The 2021 NFL playoffs featured constant drama from the Divisional Round to the Super Bowl, with the league’s premier quarterbacks shining in tightly-contested games across the board, and the 2022 offseason has only built on that momentum.
Deshaun Watson has been in limbo for most of the past year, but the latest development in his off-field saga appears to clear the way for the Texans to trade the former face of their franchise. Of course, it is the 2022 NFL offseason, so the Watson news was not the biggest development of the weekend, as Tom Brady announced on Sunday that he will return to the Tampa Bay Buccaneers. Brady’s return dramatically shifts the landscape of the NFC South and the NFL as a whole; he may be approaching 45 on paper, but the David Sinclairs of the world will tell you that aging in reverse is a very real possibility, and Brady hasn’t shown an on-field decline, so it seems reasonable to expect more brilliance in 2022. This article looks at the NFL landscape with Brady back, as well as Watson’s trade prospects. Division odds are from DraftKings and FanDuel.
The GOAT is Back
It would have been nice for this column if Brady didn’t decide to take a page out of Brett Favre’s playbook, as the prospects for the Atlanta Falcons, which The Professor liked a week ago, are decidedly worse now that Brady is back in the NFC South.
Brady’s return means that the likely talent exodus from Tampa Bay will be postponed. The Bucs had already put the franchise tag on receiver Chris Godwin, and the news on Brady was followed by a report that center Ryan Jensen had re-signed for three years and 39 million. Jensen, who is a tone-setter as well as one of the NFL’s best at his position, would have been a potential target for a team like the Cincinnati Bengals if the Bucs had gone into a rebuild, but that plan is out the window.
With Jensen re-signed, Tampa Bay faces key decisions on cornerback Carlton Davis and guard Alex Cappa. There are also veterans contributors to consider, such as running back Leonard Fournette, tight end Rob Gronkowski, defensive tackle Ndamukong Suh, and edge rusher Jason Pierre-Paul, but that crew of mercenaries is more in the market for one-year deals, while Davis and Cappa are coming off their rookie deals and in line for longer-term deals.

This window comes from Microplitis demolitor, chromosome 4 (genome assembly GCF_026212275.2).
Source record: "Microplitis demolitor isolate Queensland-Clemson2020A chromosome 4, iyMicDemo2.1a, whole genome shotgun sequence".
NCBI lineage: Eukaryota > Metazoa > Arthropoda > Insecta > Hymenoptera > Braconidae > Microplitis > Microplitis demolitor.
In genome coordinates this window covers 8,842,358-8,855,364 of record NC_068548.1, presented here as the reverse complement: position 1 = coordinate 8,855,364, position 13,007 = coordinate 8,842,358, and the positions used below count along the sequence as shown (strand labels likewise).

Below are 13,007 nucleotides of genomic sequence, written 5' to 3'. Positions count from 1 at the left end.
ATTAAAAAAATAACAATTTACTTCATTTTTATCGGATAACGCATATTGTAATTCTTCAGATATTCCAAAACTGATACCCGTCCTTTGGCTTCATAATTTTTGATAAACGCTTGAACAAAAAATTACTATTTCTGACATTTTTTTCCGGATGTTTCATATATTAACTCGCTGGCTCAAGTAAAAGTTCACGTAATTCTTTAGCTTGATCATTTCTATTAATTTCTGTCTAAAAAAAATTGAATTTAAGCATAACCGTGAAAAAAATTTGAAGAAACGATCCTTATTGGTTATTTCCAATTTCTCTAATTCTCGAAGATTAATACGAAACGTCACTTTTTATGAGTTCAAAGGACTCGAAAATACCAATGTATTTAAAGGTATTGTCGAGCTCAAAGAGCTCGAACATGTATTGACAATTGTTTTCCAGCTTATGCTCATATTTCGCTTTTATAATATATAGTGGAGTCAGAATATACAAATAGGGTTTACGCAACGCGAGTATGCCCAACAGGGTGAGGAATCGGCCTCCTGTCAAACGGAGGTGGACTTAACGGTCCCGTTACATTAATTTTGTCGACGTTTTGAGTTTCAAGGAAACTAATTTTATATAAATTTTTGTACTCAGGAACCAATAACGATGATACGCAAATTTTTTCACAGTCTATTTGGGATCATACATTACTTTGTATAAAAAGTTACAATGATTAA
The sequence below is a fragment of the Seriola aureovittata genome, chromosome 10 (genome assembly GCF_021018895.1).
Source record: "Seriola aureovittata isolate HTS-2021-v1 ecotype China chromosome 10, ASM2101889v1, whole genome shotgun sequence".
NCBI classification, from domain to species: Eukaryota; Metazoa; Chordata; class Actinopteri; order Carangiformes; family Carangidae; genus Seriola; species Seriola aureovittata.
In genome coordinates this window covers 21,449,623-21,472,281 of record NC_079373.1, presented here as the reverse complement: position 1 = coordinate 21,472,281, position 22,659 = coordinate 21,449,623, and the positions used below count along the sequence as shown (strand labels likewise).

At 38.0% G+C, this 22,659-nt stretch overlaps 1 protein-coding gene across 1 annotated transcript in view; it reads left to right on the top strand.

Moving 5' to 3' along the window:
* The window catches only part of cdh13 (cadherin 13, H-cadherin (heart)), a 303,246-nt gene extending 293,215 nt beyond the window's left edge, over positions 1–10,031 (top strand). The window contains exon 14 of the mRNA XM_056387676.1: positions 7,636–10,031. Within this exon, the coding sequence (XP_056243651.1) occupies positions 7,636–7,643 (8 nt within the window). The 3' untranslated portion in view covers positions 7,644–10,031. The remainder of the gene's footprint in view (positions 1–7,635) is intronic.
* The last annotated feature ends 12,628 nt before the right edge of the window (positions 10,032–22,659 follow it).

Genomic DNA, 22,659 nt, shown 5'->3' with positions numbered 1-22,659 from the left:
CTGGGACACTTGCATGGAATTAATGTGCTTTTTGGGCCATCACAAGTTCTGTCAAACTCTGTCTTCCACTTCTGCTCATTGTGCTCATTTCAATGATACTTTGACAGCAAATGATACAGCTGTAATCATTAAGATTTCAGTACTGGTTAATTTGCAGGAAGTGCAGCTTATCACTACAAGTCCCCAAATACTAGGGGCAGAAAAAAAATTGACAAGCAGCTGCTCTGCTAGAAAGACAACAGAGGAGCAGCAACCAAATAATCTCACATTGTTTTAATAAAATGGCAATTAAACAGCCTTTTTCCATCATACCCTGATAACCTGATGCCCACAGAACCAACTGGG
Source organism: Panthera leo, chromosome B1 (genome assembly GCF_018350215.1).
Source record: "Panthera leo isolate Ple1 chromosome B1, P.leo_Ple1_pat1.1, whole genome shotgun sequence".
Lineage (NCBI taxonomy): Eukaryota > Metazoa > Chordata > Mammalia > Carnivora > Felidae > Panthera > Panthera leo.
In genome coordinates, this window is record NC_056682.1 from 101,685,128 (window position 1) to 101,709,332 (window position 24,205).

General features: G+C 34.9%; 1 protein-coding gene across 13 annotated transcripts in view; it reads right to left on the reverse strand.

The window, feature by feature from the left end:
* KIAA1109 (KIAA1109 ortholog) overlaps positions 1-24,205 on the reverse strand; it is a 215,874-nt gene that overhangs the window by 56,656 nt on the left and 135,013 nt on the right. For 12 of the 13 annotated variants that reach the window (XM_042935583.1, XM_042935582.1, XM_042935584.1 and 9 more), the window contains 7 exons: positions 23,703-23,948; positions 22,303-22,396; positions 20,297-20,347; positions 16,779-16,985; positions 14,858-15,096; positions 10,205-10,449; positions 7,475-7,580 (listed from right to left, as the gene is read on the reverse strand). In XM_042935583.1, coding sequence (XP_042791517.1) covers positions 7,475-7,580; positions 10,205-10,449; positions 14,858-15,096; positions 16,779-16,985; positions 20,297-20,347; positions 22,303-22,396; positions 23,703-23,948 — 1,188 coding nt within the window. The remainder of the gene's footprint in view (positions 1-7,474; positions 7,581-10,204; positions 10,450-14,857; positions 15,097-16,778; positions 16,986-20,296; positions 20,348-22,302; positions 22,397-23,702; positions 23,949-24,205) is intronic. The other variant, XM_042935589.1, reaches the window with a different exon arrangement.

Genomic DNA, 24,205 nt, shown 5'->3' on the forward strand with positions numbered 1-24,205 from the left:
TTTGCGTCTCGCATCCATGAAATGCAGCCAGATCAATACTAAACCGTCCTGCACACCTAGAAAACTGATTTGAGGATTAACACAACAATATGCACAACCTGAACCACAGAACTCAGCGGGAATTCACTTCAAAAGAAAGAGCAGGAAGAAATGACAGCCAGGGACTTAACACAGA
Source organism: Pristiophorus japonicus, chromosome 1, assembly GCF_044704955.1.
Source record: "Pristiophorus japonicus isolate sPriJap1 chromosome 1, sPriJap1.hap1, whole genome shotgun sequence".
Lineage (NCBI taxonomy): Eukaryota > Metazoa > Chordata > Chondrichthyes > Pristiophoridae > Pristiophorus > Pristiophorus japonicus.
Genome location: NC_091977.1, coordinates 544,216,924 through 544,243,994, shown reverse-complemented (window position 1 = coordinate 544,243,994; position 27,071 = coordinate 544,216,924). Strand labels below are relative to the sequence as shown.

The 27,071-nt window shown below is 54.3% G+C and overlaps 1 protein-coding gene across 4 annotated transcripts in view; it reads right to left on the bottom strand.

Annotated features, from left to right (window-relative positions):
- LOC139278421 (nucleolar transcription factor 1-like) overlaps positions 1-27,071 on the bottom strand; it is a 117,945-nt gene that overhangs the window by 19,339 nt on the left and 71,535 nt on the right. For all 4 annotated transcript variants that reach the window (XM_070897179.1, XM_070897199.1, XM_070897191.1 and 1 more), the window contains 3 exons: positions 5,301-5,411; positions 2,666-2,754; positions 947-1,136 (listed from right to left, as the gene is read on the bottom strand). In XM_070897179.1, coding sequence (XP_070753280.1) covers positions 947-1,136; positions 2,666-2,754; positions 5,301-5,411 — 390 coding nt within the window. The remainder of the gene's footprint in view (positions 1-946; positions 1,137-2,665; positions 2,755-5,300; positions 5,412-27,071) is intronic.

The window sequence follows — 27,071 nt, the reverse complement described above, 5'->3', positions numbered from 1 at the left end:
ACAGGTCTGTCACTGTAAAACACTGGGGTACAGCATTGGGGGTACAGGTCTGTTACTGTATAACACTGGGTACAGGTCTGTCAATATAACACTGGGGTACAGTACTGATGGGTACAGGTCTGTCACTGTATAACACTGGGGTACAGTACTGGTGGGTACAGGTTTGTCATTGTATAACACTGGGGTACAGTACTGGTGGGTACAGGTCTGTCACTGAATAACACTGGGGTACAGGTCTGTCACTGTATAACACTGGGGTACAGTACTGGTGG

Regardless of the details around him, Brady makes Tampa Bay a contender in 2022. DraftKings has Tampa Bay at -200 to win the NFC South (-220 FanDuel), which is tied with Buffalo for the shortest DraftKings odds on an NFL division, but the Bucs are a solid value at that price. Even if the Panthers or Saints acquire Deshaun Watson, there is a reasonable chance Watson will be suspended for at least part of the season, and it would be difficult to play catch up with a team as talented as Tampa Bay.
Watson Back in Play
There have already been more quarterback activity than any NFL offseason in memory, but with Texans quarterback Deshaun Watson back in play, and San Francisco’s Jimmy Garoppolo set to be traded, there are more moves to come.
There are some who point to Houston’s 4-12 record the last time Watson played and question his ability, but that is a fairly shallow analysis of Watson’s talents. Matthew Stafford’s Super Bowl win with the Rams after a decade of failure in Detroit is the most recent example that quarterback play can only make up for so much; Watson was one of the league’s five best quarterbacks in 2020, even if the terrible roster around him resulted in a bad win-loss record.
In many situations, we could bet on Watson’s next team by betting on division odds for a team that could acquire him; for instance, Indianapolis is +140 to Tennessee’s +100 to win the AFC South on DraftKings, and a full season of Watson on the Colts roster would make them the favorite over the Titans. Unfortunately, Watson’s availability remains an unknown, and until we know how many of the 17 regular-season games he will be available for, the strategy of betting on a potential future team is far less viable.
Given Garoppolo’s shoulder situation, Watson will likely be the next domino to fall. One potential variable is Las Vegas quarterback Derek Carr; the Raiders have said they are committed to him as the 2022 starter, but until that commitment is matched with a contract extension like the one Kirk Cousins got from Minnesota, it seems premature to ink Carr in as the starter, particularly given how this NFL offseason has played out. Carr’s cap hit means the Raiders don’t have the same need to make this move, but unless they do, there will be some room for questions.
Amari Cooper Traded, Davante Adams Impasse, and Needle-Moving Free Agents
After weeks of rumours regarding receiver Amari Cooper, the Dallas Cowboys agreed to send the receiver and his 20 million dollar cap hit to the Cleveland Browns, who will hope that Cooper is a better fit in their offense than their last star receiver, Odell Beckham Jr.